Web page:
We awoke to more howling winds and cold, grey skies. It took more hours of struggle to finally reach the coast near Feodosiya, where it was a shock to the system to find vast holiday hotel complexes; it was a world away from the Hungry Steppe we had just crossed. We had a lavish lunch at a posh restaurant, watching dolphins frolic offshore, and enjoyed being out of the fury of the tempest. We rode along, in calm air, past Feodosiya and over a hill to the small, pretty bay of Koktebel, surrounded by the vineyards that produce its excellent brandy (a huge step up from the Dagestani stuff). Although we had only done 60 km, we stopped early to let ourselves recover from the wind. We wandered the boardwalk, eating pizza and shashlik and (thanks to my mistranslation of a menu) chicken livers before turning in, hoping that the next day would be easier.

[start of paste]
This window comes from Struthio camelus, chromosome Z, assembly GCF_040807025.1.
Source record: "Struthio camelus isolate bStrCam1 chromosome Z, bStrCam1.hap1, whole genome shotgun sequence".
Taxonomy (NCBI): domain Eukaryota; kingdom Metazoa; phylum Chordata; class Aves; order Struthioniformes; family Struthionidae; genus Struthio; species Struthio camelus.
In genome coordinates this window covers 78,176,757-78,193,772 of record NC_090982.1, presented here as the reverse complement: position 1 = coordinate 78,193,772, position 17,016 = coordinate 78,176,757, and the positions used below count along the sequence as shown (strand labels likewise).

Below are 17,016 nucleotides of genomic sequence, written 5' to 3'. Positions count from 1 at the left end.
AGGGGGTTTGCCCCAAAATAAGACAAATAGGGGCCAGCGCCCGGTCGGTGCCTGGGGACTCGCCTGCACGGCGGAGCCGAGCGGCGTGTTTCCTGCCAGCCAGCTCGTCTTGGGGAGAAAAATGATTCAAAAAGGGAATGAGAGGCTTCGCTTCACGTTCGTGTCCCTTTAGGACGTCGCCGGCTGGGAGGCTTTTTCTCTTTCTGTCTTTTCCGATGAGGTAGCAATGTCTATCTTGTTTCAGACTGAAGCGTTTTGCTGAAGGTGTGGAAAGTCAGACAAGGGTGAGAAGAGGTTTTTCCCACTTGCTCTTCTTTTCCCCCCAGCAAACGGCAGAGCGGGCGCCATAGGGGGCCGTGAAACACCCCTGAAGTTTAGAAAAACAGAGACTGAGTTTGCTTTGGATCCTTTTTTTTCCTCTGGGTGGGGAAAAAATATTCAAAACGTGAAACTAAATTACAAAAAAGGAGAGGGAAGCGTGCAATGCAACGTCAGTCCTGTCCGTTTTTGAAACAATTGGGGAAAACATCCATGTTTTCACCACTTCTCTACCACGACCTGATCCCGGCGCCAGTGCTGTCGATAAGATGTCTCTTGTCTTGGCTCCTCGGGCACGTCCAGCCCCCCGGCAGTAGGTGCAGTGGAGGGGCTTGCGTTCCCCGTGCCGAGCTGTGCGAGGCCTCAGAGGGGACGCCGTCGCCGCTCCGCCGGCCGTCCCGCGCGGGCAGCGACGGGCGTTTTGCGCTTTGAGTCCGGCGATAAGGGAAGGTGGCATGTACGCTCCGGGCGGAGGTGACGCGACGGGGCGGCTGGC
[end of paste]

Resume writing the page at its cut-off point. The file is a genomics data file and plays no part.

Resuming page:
It wasn't. We had a day equally vertical (2300 m) as the first day out of Sochi, although with much nicer views and far fewer cars. The hills were ridiculously steep, and we spent a lot of time far above the coast, in a landscape that seemed out of the Greek islands: limestone, vineyards, sparse savanna, golden grass. Occasionally we would dip to the coast, where Russians and Ukrainians were camping on the nicest beaches we'd seen yet. The day ended with Terri almost mutinous at the thought of yet another climb, but we set off and found a lovely beach at Ribache waiting for us on the other side. We devoured huge quantities of noodles, dumplings and shashlik before collapsing into bed in a fancy tourist apartment with wonderful sea views.